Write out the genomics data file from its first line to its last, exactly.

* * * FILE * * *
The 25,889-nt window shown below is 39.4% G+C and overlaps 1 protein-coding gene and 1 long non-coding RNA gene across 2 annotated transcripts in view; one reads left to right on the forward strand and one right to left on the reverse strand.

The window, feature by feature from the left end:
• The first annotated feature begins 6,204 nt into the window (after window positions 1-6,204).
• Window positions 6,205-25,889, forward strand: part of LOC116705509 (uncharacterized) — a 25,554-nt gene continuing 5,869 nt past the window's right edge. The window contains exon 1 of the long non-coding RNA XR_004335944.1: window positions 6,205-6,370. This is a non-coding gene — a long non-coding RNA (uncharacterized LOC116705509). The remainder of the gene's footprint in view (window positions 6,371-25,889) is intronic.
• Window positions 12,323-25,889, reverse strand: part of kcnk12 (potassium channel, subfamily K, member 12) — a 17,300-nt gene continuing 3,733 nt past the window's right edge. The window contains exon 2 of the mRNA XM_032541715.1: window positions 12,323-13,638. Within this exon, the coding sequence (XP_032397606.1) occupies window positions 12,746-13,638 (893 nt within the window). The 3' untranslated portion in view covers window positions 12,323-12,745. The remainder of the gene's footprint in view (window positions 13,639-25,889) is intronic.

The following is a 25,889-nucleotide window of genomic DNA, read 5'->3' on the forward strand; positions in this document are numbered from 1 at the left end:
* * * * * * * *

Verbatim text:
The 25,889-nt window shown below is 39.4% G+C and overlaps 1 protein-coding gene and 1 long non-coding RNA gene across 2 annotated transcripts in view; one reads left to right on the forward strand and one right to left on the reverse strand.

The window, feature by feature from the left end:
• The first annotated feature begins 6,204 nt into the window (after window positions 1-6,204).
• Window positions 6,205-25,889, forward strand: part of LOC116705509 (uncharacterized) — a 25,554-nt gene continuing 5,869 nt past the window's right edge. The window contains exon 1 of the long non-coding RNA XR_004335944.1: window positions 6,205-6,370. This is a non-coding gene — a long non-coding RNA (uncharacterized LOC116705509). The remainder of the gene's footprint in view (window positions 6,371-25,889) is intronic.
• Window positions 12,323-25,889, reverse strand: part of kcnk12 (potassium channel, subfamily K, member 12) — a 17,300-nt gene continuing 3,733 nt past the window's right edge. The window contains exon 2 of the mRNA XM_032541715.1: window positions 12,323-13,638. Within this exon, the coding sequence (XP_032397606.1) occupies window positions 12,746-13,638 (893 nt within the window). The 3' untranslated portion in view covers window positions 12,323-12,745. The remainder of the gene's footprint in view (window positions 13,639-25,889) is intronic.

The following is a 25,889-nucleotide window of genomic DNA, read 5'->3' on the forward strand; positions in this document are numbered from 1 at the left end: